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Publication numberUS5724135 A
Publication typeGrant
Application numberUS 08/622,231
Publication dateMar 3, 1998
Filing dateMar 27, 1996
Priority dateMar 27, 1996
Fee statusLapsed
Publication number08622231, 622231, US 5724135 A, US 5724135A, US-A-5724135, US5724135 A, US5724135A
InventorsPaul A. Bernhardt
Original AssigneeThe United States Of America As Represented By The Secretary Of The Navy
Export CitationBiBTeX, EndNote, RefMan
External Links: USPTO, USPTO Assignment, Espacenet
Hyper-spectral imaging using rotational spectro-tomography
US 5724135 A
Abstract
A rotational hyper-spectral imager is disclosed. The rotational hyper-spectral imager collects substantially all available photon flux emitted by an object being detected and analyzed and allows the rotational hyper-spectral imager to determine the composition of the objects. The rotational hyper-spectral imager is particularly suited to detect and analyze objects having weak illumination.
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Claims(2)
What we claim is:
1. A rotational hyper-spectral-tomographic (RST) imager having an optical axis and that resolves the image of an object into spatial (x,y) coordinates and a spectral coordinate that includes the optical wavelength (λ) from the detection of the photon flux emitted by the object, wherein the spatial and spectral coordinates determine the characteristics of the object, said imager comprising:
(a) a filter located at the input .stage of the imager and having first and second faces, said filter having means for passing a predetermined range of wavelengths, said first face positioned to receive said photon flux of the object;
(b) a first lens having first and second faces with the first face positioned to look toward said second face of said filter;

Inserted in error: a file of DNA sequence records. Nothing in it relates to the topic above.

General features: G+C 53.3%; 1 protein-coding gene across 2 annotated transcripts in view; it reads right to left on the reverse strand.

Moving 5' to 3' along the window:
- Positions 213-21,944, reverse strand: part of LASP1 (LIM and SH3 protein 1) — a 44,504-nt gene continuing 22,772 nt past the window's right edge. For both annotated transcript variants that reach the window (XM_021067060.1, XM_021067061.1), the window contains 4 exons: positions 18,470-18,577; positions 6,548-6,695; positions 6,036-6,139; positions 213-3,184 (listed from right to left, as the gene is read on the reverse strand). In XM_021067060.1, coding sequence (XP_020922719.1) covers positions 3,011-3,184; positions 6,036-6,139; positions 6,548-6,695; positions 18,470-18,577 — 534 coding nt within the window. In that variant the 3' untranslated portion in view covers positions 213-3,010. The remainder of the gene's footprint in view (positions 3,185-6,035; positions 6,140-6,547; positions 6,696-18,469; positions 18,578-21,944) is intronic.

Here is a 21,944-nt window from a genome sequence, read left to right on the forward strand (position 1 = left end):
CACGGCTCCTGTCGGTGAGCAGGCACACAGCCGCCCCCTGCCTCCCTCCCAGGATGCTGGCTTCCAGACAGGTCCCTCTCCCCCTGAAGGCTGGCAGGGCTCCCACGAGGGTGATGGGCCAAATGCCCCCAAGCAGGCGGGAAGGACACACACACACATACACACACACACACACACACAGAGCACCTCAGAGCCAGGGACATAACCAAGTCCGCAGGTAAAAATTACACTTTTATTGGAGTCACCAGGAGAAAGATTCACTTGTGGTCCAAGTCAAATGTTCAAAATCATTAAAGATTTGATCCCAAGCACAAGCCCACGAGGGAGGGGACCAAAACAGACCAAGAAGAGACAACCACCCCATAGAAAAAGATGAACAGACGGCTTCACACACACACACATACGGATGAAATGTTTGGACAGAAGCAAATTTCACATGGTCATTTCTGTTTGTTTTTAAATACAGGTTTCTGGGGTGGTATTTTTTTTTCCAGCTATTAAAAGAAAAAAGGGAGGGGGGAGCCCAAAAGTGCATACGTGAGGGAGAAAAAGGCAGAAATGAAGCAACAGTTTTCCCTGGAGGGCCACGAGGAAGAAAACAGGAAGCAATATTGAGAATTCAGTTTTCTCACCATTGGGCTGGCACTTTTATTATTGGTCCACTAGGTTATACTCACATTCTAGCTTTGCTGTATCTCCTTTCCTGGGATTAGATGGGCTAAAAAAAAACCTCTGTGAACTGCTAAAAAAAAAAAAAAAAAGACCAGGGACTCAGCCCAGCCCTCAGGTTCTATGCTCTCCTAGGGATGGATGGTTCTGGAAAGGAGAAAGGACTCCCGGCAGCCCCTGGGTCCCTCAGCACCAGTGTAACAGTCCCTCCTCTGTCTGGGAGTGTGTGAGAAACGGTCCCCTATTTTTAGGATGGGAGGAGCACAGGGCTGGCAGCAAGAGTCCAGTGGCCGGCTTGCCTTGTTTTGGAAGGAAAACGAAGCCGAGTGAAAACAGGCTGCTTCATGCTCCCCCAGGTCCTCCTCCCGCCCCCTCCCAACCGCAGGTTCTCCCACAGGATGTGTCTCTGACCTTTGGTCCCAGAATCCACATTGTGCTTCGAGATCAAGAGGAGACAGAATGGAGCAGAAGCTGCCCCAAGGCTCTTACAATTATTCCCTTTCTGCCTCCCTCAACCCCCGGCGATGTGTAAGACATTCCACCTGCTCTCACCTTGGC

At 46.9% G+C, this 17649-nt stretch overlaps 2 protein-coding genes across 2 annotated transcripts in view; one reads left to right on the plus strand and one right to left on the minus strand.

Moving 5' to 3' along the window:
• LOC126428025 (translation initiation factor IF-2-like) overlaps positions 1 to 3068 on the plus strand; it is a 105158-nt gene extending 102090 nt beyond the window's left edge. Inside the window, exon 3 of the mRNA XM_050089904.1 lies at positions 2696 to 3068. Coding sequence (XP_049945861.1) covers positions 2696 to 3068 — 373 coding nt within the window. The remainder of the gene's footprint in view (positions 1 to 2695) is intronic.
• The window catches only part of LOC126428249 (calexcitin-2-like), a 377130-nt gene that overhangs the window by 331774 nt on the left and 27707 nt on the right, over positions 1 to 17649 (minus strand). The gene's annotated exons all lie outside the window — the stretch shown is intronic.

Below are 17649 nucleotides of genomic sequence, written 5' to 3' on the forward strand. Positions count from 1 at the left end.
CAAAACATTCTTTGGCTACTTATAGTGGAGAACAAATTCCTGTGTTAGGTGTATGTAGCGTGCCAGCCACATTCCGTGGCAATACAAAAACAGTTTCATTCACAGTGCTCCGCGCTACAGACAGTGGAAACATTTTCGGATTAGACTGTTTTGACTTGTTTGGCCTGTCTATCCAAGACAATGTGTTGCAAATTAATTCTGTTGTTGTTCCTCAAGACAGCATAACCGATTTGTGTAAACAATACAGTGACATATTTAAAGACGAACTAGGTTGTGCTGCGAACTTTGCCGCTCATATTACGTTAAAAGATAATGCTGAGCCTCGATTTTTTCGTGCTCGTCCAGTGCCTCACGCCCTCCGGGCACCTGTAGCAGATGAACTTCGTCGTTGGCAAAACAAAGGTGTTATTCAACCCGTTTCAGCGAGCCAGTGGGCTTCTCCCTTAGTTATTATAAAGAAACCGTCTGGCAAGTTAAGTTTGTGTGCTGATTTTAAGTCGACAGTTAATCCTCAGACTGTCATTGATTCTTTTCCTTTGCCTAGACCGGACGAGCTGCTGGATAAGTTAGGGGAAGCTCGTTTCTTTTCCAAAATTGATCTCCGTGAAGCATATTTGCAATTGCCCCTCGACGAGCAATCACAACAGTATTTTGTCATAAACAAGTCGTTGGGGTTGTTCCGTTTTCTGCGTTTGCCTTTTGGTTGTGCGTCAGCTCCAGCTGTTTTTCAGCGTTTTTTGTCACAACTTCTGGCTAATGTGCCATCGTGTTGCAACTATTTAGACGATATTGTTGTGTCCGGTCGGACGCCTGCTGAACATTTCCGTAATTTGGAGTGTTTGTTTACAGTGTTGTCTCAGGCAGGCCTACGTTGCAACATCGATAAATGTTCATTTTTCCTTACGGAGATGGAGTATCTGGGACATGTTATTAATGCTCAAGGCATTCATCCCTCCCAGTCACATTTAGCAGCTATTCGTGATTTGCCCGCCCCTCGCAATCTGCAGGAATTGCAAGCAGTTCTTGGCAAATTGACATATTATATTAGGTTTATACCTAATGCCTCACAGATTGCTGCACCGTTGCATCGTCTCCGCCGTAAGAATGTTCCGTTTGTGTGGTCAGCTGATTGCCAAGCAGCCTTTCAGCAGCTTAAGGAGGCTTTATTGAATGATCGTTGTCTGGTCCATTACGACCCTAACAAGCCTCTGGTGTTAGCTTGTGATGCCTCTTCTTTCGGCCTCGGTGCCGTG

(c) a field lens having means for being mounted for rotation and having a circular aperture of a predetermined radius ra and being positioned from said first lens by a first predetermined focal length f1 ;
(d) a zoom lens having first and second faces and having means for being mounted for movement relative to said field lens so as to establish an adjustable second focal length f2, said first face of said zoom lens positioned to look toward said second face of said first lens;
(e) a diffracting grating having first and second faces and having means for being mounted for rotation, said first face thereof positioned to look toward said second face of said zoom lens;
(f) a second lens having first and second faces and having means for being mounted for movement, said first face thereof positioned to look toward said second face of said diffracting grating; and
(g) a detector for detecting said photon flux of said object and having a receiving surface positioned to look toward said second face of said second lens and located relative to said second lens to establish a third focal length f3 ;
said circular aperture of said field lens having its central portion in coincidence with said optical axis and, similarly, said filter, said first, second, and second lens, said diffracting grating and said detector each having a central portion that is also in coincidence with said optical axis; and
said imager being rotated in fixed angular steps around said optical axis.
2. The rotational hyper-spectral-tomographic imager according to claim 1, wherein said imager develops dispersed images having a reference axis x1 an axis z1 and a plane x1 y and which are projections of an object data cube along an integration line that: (1) makes an angle Θ with a plane defined by the x and y spatial coordinates, said zoom and second lens being movable to establish a focal length ratio f3 /f2 =tan Θ, and (2) makes a rotation angle Φ with reference axis x1 by rotation of x1 y plane around z1 axis, said imager being rotatable to establish angle Φ.
Description
BACKGROUND OF THE INVENTION

This invention relates to image processing and, more particularly, to hyper-spectral imaging processing using rotational spectro-tomography that determines the physical structure of an object and its composition by measuring the photon flux emitted from the object being detected.